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Comment Re:Very Simple (Score 3, Informative) 102

Most operating systems these days don't run device driver interrupt handling code directly in the interrupt handler --- it's considered bad practice, as not only do you not know what state the OS is in (because it's just been interrupted!), which means you have an incredibly limited set of functionality available to you, but also while the interrupt handler's running some, if not all, of your interrupts are disabled.

So instead what happens is that you get out of the interrupt handler as quickly as possible and delegate the actual work to a lightweight thread of some description. This will usually run in user mode, although it's part of the kernel and still not considered a user process. This thread is then allowed to do things like wait on mutexes, allocate memory, etc. The exact details all vary according to operating system, of course.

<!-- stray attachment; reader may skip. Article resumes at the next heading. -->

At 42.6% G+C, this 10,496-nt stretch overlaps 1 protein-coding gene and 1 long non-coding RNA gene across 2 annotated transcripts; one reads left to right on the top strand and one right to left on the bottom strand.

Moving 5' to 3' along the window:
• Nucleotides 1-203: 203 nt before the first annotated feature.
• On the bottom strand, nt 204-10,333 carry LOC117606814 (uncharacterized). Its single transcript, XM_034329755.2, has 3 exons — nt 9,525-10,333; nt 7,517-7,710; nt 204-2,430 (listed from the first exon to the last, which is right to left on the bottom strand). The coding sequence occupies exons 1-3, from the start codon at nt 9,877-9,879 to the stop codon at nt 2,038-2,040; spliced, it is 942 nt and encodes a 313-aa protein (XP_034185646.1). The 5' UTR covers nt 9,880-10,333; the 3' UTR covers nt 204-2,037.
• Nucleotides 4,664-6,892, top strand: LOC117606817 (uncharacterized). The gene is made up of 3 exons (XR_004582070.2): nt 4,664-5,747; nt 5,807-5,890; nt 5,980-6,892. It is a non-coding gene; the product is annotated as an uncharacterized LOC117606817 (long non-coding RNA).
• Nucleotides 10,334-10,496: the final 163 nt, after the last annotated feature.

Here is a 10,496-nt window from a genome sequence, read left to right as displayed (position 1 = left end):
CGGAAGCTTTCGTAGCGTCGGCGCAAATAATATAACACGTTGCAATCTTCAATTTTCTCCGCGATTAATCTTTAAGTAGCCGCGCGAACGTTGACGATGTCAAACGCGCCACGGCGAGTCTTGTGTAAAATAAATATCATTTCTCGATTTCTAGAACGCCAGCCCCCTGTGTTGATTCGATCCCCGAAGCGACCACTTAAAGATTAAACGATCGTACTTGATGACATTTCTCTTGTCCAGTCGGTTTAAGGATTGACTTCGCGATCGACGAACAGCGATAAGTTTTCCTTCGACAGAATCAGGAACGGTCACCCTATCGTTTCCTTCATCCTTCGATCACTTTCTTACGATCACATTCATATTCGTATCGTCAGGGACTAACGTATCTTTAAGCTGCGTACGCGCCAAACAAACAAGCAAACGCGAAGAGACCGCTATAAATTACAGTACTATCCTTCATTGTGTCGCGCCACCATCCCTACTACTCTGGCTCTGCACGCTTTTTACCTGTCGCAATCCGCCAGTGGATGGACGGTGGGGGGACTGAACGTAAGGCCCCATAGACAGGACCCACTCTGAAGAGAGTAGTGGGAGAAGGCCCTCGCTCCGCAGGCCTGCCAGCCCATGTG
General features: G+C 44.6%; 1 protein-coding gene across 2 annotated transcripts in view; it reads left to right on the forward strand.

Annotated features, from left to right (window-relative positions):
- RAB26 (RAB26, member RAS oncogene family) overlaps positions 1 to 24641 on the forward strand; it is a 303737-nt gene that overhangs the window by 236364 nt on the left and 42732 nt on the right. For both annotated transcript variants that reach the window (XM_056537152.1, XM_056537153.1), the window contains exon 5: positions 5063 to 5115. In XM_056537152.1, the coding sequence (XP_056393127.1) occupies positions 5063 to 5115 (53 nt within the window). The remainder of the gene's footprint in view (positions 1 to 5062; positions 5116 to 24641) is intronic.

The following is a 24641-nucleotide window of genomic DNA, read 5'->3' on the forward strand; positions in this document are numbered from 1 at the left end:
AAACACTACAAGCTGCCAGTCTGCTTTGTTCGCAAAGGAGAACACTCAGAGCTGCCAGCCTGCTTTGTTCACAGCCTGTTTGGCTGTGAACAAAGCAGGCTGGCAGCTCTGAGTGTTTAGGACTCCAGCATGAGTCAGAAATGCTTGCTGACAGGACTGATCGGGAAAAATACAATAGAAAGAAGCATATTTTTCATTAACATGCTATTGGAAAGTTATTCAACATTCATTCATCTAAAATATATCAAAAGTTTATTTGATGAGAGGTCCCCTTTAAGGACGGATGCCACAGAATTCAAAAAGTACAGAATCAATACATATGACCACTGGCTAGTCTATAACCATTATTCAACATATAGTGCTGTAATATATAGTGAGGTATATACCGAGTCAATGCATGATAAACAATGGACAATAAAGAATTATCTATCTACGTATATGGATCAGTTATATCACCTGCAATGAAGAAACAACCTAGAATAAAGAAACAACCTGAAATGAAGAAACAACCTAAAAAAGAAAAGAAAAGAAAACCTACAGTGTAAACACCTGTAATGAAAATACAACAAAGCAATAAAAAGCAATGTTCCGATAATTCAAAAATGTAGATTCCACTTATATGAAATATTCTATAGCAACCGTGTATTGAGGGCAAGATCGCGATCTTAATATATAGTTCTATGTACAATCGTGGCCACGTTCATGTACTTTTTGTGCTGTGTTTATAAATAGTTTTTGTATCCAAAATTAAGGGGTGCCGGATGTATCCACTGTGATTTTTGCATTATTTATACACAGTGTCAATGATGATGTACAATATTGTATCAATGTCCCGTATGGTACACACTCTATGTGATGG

This means that you nearly always have an extra couple of context switches anyway. The extra overhead in a well designed microkernel is negligible. Note that most microkernels are not well designed.

L4 is well designed. It is frigging awesome. One of its key design goals was to reduce context switch time --- we're talking 1/30th the speed of Linux here. I've seen reports that Linux running on top of L4 is actually faster than Linux running on bare metal! L4 is a totally different beast to microkernels like Mach or Minix, and a lot of microkernel folklore simply doesn't apply to L4.